February is National Pet Dental Health Month. This is a good time to increase awareness about our pets' dental care.
As Fido and Fluffy age, they have many of the same oral issues as their human counterparts. They can suffer from gingivitis, periodontal disease, tartar, broken teeth, root abscesses and a whole host of other painful conditions.
What about when pets are babies? Puppies and kittens have special dental considerations, just as children do.
Unless you watch closely, you may not be aware that your puppy or kitten's mouth is undergoing a rapid transformation. The tooth fairy won't make an announcement, and little Fido and Fluffy aren't going to tell you. You probably won't even find the loose baby teeth — they are usually swallowed or lost.
The first six months of life are busy for pet mouths. Like newborn human babies, puppies and kittens have no teeth at birth. Their deciduous, or baby, teeth erupt within the first month. They begin to fall out at four months.
But within two months, the baby teeth should be gone and all the adult teeth will have erupted. Your puppy or kitten is now barely 6 months old. Hopefully, nature will have taken its intended path and the adult bite will be perfect.
All too often, though, especially with the domesticated breeding of pets, some teeth will have problems. Sometimes, it's not significant. Other times, it can lead to painful conditions.
Some pets do not lose all their baby teeth. These are called retained deciduous teeth. The adult tooth emerges next to the corresponding baby tooth and causes crowding. The extra teeth increase the risk of oral trauma and periodontal disease.
Retained deciduous teeth are typically an inherited disorder and are most common in small-breed dogs. If you have a little dog, look at his teeth, especially the fangs. They should occur singly. If your dog has two adjacent, or double, fangs, he likely has retained deciduous teeth.
These baby teeth should be radiographed and carefully extracted. The best time to do this is before the six-month birthday in order to give the adult teeth a chance to shift into the correct position. Care must be taken to avoid damaging the adjacent tender adult tooth.
Some animals have an overbite or underbite. This occurs when the lower jaw is either too short (overbite) or too long (underbite). In either case, the teeth do not have normal occlusion. This will increase the rate at which periodontal disease occurs.
In some cases, the abnormal jaw causes teeth to bite the gums or other soft tissues. This is very painful. Imagine biting your lips or gums in the same place every time you close your mouth. The teeth that cause constant pain need to be extracted.
Overbites and underbites have a strong inherited component. In fact, some breeds are prone to this trait. Short-nosed animals, such as bulldogs or Persian cats, typically have the characteristic underbite. This may look cute in pets, but it's not what Mother Nature intended. These animals need special attention to ensure their mouths are pain-free.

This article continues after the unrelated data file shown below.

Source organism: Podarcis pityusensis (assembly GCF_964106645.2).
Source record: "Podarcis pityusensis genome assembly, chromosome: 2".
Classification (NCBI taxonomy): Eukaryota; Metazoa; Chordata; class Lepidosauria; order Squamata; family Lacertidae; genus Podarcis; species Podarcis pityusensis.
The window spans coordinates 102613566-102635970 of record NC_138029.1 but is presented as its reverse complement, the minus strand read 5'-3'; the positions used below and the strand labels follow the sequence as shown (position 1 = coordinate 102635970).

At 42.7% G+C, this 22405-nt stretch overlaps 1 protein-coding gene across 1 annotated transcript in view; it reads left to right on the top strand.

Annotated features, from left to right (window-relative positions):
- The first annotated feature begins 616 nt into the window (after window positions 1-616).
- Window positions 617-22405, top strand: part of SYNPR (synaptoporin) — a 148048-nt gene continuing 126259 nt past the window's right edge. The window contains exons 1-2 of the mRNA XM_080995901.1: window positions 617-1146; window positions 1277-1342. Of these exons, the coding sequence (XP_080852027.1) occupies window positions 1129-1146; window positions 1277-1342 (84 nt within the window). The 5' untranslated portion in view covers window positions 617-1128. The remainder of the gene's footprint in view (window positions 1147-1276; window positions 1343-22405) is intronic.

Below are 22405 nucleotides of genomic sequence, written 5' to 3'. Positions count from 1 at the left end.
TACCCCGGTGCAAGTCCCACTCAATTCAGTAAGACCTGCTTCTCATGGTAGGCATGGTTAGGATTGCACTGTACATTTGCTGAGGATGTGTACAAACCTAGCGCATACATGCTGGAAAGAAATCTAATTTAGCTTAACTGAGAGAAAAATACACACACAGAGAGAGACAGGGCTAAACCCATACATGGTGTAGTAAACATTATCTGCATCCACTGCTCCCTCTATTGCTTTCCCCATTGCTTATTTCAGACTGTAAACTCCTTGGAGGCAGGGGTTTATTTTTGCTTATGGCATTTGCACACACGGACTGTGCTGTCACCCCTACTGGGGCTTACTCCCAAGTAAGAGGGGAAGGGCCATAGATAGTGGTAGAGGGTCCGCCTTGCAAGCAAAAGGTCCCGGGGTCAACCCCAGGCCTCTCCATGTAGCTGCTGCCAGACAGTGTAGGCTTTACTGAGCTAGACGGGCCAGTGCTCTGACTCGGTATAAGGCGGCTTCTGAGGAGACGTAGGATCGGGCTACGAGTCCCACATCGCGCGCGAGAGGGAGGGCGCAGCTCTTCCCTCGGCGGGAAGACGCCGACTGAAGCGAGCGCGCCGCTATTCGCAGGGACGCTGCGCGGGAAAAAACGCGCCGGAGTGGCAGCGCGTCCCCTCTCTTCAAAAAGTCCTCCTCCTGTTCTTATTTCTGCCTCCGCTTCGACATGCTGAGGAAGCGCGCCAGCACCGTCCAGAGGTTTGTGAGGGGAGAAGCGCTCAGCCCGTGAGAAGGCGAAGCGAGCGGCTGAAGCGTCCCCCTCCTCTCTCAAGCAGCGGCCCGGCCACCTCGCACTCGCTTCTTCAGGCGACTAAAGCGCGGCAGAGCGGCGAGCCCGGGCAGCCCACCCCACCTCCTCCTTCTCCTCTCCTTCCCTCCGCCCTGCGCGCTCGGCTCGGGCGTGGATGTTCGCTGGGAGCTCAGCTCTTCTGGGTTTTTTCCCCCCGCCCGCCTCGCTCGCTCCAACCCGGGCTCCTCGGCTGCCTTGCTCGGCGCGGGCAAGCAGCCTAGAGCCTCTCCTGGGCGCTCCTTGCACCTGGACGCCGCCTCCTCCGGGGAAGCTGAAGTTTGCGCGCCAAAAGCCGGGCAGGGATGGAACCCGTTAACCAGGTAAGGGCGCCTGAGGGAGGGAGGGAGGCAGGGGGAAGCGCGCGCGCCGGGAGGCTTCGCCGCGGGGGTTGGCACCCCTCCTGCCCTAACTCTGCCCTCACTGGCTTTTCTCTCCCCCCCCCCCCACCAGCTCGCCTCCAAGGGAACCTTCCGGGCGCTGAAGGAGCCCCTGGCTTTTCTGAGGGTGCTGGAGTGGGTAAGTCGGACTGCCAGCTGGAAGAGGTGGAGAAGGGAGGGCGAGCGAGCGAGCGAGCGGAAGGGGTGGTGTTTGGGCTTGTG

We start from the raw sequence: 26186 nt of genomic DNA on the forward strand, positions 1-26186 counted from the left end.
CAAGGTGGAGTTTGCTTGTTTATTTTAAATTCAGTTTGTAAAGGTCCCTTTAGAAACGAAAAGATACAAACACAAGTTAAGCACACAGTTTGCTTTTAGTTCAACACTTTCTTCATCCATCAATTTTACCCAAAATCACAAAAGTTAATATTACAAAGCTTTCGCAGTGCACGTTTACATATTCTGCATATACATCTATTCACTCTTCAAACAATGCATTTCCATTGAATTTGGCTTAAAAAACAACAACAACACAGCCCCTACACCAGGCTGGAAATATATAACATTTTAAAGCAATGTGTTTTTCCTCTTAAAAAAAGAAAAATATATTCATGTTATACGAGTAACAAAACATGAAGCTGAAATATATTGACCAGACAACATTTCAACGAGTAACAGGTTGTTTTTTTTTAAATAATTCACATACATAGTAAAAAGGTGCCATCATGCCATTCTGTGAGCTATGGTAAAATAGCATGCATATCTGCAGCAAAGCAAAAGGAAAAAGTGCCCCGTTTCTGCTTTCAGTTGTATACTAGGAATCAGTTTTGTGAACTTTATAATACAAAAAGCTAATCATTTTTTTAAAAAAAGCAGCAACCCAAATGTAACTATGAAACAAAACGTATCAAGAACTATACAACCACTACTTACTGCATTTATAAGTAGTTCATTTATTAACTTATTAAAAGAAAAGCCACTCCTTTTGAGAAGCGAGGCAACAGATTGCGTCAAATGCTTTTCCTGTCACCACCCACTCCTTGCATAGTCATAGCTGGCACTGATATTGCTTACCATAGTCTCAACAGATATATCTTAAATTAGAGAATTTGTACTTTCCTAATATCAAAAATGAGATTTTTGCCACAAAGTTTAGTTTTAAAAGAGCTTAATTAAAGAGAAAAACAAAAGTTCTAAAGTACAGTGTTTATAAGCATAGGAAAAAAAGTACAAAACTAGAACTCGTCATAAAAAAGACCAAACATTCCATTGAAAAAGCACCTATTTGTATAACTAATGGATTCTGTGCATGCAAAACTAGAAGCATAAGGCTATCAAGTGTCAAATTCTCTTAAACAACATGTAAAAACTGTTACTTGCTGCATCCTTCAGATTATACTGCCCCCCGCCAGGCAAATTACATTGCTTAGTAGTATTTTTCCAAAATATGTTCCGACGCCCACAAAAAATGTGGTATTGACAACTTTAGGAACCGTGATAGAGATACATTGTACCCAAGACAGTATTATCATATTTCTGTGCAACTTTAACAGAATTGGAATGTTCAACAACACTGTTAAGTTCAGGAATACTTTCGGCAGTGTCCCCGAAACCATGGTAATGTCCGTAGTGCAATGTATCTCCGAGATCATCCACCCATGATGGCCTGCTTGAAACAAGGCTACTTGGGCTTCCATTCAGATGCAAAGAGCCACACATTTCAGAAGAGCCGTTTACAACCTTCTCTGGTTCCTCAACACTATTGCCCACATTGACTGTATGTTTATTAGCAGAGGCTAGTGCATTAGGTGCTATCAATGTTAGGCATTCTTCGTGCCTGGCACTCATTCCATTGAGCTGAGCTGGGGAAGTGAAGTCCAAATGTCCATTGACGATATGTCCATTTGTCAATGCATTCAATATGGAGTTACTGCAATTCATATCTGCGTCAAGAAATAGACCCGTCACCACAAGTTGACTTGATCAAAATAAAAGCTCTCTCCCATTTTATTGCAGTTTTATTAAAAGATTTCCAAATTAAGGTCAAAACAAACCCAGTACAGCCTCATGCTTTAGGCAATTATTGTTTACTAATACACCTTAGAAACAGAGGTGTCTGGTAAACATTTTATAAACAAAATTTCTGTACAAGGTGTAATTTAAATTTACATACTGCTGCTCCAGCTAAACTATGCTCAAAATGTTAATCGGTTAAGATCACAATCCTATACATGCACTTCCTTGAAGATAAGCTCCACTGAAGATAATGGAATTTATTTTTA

Another common pediatric dental condition for cats and dogs is when the lower fang erupts too far inward. This is called a base narrow tooth. It leans inward instead of sliding into position next to the upper fang. The lower fang traumatizes the upper gums or hard palate with every bite.
Base narrow teeth can be excruciatingly painful. Some pets will try to shield the tender area with their tongue. They may look like they are sticking their tongue out, but it is actually a protective behavior. Fortunately, base narrow teeth may be corrected if they are identified at the right time.
Every pediatric pet should have an oral exam by a veterinarian at five months. This is when the fang teeth are beginning to erupt. If a base narrow tooth is identified, it may be corrected simply with an inexpensive toy. After six months of age, it is too late to intervene with toys. Oral surgery will be required to avoid a lifetime of pain.
Dogs and cats should have their teeth counted soon after they turn six months old.
A cat should have 30 teeth, and a dog should have 42. Missing teeth need x-rays. Unerupted, but formed, teeth can lead to dentigerous cysts. These high-pressure cysts are destructive and can cause jaw fractures. Fortunately, when unerupted teeth are identified in puppies or kittens, they can be easily extracted before cysts form.
Puppies and kittens have teeth, too. A little extra attention to their mouths will give them something to smile about later.
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Dr. Heidi Bassler practices at Bassler Veterinary Hospital (www.BasslerVet.com). She hosts a radio show, "Your Pet's Health," every Sunday morning at 8:30 on AM-1450 WNBP. Do you have questions for Dr. Bassler? Send them to firstname.lastname@example.org.